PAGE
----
A growing number of observational and epidemiological studies have suggested that major depression is associated with reduced dietary intake and cellular levels of omega-3 polyunsaturated fatty acids. Indeed, it has been previously shown that individuals suffering from major depression are more likely to have low levels of EPA in both plasma and red blood cell phospholipids. It is not clear, however if these low levels are the result of depression or whether these deficiencies give rise to depressive symptoms.
While the use of omega-3 fatty acids in the treatment of depression is not new, a recent double blind, randomized trial published in March 2008 in the New Zealand Journal of Psychiatry has shown that EPA taken alongside Prozac is therapeutically more effective in treating the symptoms of depression than taking Prozac alone. The study recruited a total of 60 outpatients diagnosed with major depressive disorder who were randomly allocated to receive daily doses of either 1000 mg EPA or 20 mg Prozac, or a combination of the two. The severity of depression was assessed using the Hamilton Depression Rating Scale (HDRS) as the primary outcome measure and individuals were assessed every two weeks over an eight-week period.
The study showed that Prozac and EPA appeared to be equally effective in controlling depressive symptoms, based on a decrease in HDRS scores, while the 2 combined showed significantly better results. This study further supports that fact that by supplementing our diet with a highly purified product containing EPA we can directly influence our health and our overall feeling of well-being.
While the exact mechanism of the role of EPA in the treatment of depression is still unclear, there are certain hypotheses that are beginning to unfold. Prozac is an antidepressant that falls under the category of a selective serotonin reuptake inhibitor or SSRI. Low serotonin levels are a symptom, rather than a cause, of depression and SSRIs work by increase the levels of serotonin by inhibiting its reuptake and therefore increasing the level of serotonin in the blood. EPA has also been shown to block the uptake of serotonin by cells and therefore may work in a similar fashion to that of Prozac. In addition, individuals with depression have been shown to have increased levels of substances called inflammatory cytokines resulting in an increased state of inflammation that may be associated with symptoms such as fatigue, fever, lack of sleep, pain, and aching. EPA is converted within the body to anti-inflammatory eicosanoids and so by increasing EPA levels the body can help buffer these inflammatory agents, and help to alleviate symptoms.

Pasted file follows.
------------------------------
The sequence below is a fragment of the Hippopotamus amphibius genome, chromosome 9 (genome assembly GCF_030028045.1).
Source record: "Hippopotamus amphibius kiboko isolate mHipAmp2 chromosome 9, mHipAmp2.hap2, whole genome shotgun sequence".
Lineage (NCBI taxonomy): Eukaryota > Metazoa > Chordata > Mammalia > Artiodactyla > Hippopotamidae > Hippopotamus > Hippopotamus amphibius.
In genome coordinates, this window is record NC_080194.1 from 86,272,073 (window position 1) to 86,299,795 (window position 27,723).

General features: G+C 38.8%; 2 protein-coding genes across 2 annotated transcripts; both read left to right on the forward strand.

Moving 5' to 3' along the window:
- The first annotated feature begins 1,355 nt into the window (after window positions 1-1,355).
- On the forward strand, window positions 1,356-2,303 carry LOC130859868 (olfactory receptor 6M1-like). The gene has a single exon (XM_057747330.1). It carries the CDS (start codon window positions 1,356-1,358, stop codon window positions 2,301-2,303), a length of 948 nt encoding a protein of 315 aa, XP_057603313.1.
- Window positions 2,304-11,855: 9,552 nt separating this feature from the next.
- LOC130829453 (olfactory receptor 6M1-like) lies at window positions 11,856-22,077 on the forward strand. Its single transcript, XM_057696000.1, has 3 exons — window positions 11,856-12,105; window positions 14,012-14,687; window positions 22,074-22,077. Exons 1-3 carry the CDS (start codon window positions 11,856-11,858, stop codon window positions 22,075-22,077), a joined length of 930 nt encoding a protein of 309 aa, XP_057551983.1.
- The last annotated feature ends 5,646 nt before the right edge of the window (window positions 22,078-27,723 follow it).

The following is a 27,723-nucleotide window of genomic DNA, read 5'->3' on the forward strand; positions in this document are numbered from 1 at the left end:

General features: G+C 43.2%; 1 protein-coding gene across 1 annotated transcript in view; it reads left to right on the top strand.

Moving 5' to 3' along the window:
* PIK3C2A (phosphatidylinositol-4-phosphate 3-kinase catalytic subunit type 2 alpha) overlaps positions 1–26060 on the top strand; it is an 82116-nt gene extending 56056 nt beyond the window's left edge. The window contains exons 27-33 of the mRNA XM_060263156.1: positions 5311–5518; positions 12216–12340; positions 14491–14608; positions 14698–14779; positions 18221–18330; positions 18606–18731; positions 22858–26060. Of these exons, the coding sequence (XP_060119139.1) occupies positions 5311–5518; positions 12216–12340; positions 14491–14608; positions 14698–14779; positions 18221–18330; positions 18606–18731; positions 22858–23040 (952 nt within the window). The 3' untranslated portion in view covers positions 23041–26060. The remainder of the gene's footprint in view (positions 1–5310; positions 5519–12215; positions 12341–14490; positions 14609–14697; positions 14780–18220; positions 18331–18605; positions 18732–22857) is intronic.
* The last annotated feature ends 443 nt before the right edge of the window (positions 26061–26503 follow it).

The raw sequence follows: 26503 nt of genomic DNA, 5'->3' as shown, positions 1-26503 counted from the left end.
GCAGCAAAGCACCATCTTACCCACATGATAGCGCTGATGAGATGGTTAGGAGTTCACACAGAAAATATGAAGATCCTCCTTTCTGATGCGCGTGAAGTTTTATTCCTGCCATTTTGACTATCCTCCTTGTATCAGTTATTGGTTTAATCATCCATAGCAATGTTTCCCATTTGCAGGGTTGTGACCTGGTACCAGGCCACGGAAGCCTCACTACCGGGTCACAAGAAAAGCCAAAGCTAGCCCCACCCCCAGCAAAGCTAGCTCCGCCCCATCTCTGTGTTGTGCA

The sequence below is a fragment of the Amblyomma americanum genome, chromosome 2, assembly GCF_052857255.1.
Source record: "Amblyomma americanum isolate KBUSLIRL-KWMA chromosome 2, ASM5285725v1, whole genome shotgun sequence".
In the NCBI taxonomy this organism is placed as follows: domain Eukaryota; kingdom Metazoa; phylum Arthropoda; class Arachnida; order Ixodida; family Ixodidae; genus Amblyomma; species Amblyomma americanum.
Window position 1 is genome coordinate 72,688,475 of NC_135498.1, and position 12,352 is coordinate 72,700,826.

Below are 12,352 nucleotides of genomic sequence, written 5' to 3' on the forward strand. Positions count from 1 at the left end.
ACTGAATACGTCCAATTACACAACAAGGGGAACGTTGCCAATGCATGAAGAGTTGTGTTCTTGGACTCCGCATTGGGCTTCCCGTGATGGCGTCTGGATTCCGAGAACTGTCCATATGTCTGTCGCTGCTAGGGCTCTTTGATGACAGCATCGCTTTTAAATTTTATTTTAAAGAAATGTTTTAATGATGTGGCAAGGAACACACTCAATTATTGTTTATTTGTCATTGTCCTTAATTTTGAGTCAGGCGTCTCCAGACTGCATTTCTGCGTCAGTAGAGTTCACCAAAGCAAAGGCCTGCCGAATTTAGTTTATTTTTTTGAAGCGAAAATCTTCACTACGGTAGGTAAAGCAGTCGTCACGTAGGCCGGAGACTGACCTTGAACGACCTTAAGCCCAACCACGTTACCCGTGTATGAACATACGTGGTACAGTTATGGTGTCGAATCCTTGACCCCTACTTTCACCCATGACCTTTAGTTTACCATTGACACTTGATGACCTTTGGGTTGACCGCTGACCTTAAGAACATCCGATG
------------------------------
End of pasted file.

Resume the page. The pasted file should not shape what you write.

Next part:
Dr Alex Richardson, neurophysiologist at the University of Oxford who runs the food and behavior research charity FAB Research (www.fabresearch.org.uk), welcomed the study’s findings: “According to WHO, depression now makes the single biggest contribution to the overall burden of ill-health in developed countries like the UK,” she said.
“A number of trials have already shown that omega-3 from phytoplankton (and particularly EPA) can benefit patients with depression or bipolar disorder. This is why the American Psychiatric Association has already recommended treatment with at least 1g/day of EPA and DHA for these conditions – but as an addition to standard treatment, not as an alternative.”
PhytOriginal is a unique formulation of completely natural long-chain omega fatty acids. It contains ultra-pure EPA (the omega-3 eicosapentaenoic acid). It is the only living omega supplement sold in the US. Prozac users often complain of side effects such as brain fog and tiredness. PhytOriginal increases mental capacity and give you an extra boost of energy each morning.
Fatty acids play an important part in the functioning of every living cell in the body. Specifically, these acids help the body in several ways including: improving the circulatory system, aiding concentration, maintaining a well-balanced state of mind and keeping joints in good condition.
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Jazayeri, Shima; Tehrani-Doost, Mehdi; Keshavarz, Seyed A.; Hosseini, Mostafa; Djazayery, Abolghassem; Amini, Homayoun; Jalali, Mahmoud and Peet, Malcolm (2008) Comparison of therapeutic effects of omega-3 fatty acid eicosapentaenoic acid and fluoxetine, separately and in combination, in major depressive order, Australian and New Zealand Journal of Psychiatry, 42:3, 192 – 198.